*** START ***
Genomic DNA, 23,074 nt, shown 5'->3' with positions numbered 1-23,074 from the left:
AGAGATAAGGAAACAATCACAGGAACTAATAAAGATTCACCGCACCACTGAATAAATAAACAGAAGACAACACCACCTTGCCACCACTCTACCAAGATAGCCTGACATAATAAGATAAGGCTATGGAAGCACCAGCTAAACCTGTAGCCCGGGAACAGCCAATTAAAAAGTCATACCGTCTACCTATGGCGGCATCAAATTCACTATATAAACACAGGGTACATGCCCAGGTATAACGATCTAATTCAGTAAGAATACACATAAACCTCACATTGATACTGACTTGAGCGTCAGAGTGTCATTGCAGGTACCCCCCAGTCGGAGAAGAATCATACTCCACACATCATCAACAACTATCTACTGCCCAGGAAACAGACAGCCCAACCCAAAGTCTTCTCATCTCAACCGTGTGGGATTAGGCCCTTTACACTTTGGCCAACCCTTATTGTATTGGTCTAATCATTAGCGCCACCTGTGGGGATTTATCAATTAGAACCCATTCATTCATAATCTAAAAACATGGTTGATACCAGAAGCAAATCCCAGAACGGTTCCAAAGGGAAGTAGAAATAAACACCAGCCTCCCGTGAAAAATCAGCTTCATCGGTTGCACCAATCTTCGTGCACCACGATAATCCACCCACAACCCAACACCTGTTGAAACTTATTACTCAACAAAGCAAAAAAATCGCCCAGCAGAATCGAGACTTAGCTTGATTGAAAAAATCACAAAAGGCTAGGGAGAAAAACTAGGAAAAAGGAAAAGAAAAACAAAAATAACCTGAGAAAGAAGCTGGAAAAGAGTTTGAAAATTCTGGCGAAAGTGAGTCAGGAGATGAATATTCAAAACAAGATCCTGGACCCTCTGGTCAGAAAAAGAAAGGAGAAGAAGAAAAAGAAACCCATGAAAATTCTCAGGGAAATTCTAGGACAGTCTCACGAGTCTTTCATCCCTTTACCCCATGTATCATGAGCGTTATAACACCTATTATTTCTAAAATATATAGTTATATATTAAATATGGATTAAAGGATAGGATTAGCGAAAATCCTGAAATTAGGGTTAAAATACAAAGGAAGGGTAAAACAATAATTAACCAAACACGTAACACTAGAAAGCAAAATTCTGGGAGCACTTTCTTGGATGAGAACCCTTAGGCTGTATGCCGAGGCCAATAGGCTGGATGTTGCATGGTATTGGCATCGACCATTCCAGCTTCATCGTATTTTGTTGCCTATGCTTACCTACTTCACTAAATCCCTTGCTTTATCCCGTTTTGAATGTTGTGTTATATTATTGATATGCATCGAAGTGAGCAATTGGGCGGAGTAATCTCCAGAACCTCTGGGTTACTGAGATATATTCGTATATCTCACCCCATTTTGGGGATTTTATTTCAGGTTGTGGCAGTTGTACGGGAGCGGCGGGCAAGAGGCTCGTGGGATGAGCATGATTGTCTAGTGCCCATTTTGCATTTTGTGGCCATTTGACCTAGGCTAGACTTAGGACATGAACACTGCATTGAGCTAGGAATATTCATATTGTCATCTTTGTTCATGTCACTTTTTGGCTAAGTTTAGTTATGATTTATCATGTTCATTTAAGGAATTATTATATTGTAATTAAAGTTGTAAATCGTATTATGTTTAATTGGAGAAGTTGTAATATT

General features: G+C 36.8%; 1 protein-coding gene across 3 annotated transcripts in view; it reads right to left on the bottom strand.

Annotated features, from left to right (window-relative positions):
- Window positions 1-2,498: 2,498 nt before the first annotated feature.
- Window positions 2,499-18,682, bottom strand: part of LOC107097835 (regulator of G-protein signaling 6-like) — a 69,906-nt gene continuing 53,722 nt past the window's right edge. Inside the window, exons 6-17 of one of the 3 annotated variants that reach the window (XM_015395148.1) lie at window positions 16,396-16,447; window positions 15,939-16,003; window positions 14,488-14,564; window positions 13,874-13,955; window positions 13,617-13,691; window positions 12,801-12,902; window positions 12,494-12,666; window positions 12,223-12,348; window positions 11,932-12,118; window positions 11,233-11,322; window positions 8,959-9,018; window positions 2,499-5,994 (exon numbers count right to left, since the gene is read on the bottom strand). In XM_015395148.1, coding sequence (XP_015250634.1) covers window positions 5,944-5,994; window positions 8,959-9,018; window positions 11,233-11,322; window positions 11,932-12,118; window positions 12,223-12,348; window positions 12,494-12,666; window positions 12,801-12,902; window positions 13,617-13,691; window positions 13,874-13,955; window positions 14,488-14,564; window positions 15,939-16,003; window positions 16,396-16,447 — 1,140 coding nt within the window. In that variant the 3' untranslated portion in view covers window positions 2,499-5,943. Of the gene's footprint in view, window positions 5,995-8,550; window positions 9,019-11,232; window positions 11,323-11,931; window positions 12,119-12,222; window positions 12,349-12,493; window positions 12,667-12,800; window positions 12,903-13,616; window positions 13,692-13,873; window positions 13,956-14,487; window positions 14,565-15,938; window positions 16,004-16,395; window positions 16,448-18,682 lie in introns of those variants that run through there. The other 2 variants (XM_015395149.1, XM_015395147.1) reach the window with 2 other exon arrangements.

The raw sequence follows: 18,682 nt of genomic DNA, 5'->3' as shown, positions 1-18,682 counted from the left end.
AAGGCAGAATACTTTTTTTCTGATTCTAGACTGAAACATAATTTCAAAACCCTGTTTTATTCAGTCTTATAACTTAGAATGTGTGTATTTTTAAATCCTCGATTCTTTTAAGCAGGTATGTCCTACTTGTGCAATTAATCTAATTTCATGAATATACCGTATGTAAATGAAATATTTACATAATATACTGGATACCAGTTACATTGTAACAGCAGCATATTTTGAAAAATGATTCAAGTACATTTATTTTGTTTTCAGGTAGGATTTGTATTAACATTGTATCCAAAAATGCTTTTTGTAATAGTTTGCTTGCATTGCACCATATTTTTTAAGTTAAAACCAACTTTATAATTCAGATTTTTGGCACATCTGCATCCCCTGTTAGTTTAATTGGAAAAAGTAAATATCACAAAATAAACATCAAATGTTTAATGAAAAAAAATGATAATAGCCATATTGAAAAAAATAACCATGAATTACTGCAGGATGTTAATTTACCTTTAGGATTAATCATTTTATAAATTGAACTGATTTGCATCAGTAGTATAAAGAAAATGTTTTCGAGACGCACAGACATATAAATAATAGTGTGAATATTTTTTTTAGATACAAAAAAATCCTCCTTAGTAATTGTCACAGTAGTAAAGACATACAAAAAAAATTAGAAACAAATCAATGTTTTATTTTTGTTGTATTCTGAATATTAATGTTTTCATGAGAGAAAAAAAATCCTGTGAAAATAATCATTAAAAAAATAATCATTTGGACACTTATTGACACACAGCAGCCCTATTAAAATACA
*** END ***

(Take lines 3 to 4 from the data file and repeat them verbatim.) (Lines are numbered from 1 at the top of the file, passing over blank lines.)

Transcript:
General features: G+C 36.8%; 1 protein-coding gene across 3 annotated transcripts in view; it reads right to left on the bottom strand.

Annotated features, from left to right (window-relative positions):